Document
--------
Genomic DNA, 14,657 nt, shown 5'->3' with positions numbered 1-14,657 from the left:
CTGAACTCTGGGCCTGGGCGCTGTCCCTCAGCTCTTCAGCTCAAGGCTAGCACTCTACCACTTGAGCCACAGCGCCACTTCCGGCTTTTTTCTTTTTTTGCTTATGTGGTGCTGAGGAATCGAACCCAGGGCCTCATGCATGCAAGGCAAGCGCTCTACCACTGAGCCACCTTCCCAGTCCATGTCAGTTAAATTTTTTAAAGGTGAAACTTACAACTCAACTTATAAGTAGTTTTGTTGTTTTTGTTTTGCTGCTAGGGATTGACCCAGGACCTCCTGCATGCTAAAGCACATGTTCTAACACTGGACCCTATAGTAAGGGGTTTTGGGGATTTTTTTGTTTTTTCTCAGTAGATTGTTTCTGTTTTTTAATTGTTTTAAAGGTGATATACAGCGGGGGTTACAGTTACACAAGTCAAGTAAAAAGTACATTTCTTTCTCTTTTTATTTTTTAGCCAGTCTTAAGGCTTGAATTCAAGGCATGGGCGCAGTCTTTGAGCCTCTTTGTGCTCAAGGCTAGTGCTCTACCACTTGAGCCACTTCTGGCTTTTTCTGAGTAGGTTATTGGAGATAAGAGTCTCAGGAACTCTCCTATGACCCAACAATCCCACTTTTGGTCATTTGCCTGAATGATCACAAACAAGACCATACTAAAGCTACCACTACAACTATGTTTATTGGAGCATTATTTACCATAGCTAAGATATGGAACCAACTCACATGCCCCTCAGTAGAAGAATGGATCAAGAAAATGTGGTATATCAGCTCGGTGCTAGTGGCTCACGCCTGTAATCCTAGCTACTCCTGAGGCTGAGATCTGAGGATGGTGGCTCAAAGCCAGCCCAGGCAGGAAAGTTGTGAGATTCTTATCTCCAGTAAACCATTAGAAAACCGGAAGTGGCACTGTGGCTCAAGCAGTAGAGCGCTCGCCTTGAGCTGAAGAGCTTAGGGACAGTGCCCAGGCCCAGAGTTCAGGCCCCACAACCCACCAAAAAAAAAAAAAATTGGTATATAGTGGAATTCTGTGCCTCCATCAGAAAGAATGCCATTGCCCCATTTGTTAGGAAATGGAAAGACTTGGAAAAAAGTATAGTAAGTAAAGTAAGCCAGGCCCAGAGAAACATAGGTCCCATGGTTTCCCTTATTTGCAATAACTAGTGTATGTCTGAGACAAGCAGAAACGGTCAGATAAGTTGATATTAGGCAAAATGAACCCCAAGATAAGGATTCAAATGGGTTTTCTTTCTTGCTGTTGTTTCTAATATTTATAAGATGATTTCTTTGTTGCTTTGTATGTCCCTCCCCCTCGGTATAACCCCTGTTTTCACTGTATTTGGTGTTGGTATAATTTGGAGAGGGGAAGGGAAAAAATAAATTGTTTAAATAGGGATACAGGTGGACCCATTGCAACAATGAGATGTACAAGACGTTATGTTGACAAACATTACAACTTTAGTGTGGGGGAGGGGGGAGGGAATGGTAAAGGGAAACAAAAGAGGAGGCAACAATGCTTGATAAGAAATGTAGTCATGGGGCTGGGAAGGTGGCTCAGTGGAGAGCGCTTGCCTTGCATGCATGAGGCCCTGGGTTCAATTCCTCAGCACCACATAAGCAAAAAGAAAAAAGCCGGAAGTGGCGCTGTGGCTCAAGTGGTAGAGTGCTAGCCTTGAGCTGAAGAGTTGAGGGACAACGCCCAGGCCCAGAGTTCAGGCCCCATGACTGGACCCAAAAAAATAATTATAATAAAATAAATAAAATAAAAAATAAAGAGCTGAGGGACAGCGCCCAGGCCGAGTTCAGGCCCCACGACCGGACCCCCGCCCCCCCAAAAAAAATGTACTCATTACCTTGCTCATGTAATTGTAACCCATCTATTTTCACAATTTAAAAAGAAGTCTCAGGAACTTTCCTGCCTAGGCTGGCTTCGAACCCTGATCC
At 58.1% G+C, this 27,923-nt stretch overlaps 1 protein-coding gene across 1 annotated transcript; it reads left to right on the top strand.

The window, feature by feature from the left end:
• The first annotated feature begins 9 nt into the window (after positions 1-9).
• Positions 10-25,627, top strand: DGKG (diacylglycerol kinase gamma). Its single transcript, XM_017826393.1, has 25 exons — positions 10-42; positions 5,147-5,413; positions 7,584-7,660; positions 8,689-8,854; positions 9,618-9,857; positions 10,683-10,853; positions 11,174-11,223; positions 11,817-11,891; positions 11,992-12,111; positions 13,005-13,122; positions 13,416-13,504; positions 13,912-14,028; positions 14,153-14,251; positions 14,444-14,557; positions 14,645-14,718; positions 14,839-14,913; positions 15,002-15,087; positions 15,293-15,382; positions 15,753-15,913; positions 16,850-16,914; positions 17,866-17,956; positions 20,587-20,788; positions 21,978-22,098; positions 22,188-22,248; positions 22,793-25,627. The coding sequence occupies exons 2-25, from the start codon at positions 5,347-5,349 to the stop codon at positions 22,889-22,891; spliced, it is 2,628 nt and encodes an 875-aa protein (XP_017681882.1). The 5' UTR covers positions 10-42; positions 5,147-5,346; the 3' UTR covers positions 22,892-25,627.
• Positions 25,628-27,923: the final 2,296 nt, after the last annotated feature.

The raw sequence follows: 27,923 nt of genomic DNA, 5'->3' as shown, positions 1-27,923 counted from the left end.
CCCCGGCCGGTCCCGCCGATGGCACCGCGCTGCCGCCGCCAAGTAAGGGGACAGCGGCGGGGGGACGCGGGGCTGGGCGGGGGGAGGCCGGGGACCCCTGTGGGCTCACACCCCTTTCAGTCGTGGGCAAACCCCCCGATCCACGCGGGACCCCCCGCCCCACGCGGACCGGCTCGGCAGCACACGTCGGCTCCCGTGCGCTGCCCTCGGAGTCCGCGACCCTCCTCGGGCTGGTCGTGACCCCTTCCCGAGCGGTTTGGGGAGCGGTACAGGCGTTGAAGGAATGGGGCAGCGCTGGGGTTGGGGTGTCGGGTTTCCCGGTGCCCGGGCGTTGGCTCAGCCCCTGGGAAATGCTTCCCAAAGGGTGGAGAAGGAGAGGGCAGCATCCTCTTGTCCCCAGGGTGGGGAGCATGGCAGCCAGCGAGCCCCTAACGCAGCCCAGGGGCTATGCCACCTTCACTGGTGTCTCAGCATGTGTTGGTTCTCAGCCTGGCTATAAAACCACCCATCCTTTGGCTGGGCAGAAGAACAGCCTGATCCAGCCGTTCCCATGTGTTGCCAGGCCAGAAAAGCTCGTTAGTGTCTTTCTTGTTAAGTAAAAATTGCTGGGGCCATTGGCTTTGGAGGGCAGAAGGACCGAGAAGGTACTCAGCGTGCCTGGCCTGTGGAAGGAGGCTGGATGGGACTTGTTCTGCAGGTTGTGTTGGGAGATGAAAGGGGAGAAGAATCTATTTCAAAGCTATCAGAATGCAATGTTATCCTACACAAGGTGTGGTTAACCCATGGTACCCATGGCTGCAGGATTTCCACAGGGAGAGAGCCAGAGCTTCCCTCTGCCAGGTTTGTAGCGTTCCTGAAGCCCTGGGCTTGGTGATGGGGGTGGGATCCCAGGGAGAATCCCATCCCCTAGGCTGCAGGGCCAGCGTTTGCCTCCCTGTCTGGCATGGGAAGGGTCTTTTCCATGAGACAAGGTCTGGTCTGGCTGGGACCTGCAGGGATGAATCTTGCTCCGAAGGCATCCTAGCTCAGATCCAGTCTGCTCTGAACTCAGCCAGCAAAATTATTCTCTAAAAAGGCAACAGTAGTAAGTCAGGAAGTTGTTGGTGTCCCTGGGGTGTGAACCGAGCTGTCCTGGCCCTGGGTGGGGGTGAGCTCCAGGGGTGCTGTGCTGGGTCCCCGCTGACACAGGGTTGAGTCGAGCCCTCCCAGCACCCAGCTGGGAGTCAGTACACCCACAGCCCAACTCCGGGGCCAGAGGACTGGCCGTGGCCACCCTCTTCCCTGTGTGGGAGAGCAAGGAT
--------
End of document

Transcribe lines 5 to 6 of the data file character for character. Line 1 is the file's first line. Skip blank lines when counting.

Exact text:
• The first annotated feature begins 9 nt into the window (after positions 1-9).
• Positions 10-25,627, top strand: DGKG (diacylglycerol kinase gamma). Its single transcript, XM_017826393.1, has 25 exons — positions 10-42; positions 5,147-5,413; positions 7,584-7,660; positions 8,689-8,854; positions 9,618-9,857; positions 10,683-10,853; positions 11,174-11,223; positions 11,817-11,891; positions 11,992-12,111; positions 13,005-13,122; positions 13,416-13,504; positions 13,912-14,028; positions 14,153-14,251; positions 14,444-14,557; positions 14,645-14,718; positions 14,839-14,913; positions 15,002-15,087; positions 15,293-15,382; positions 15,753-15,913; positions 16,850-16,914; positions 17,866-17,956; positions 20,587-20,788; positions 21,978-22,098; positions 22,188-22,248; positions 22,793-25,627. The coding sequence occupies exons 2-25, from the start codon at positions 5,347-5,349 to the stop codon at positions 22,889-22,891; spliced, it is 2,628 nt and encodes an 875-aa protein (XP_017681882.1). The 5' UTR covers positions 10-42; positions 5,147-5,346; the 3' UTR covers positions 22,892-25,627.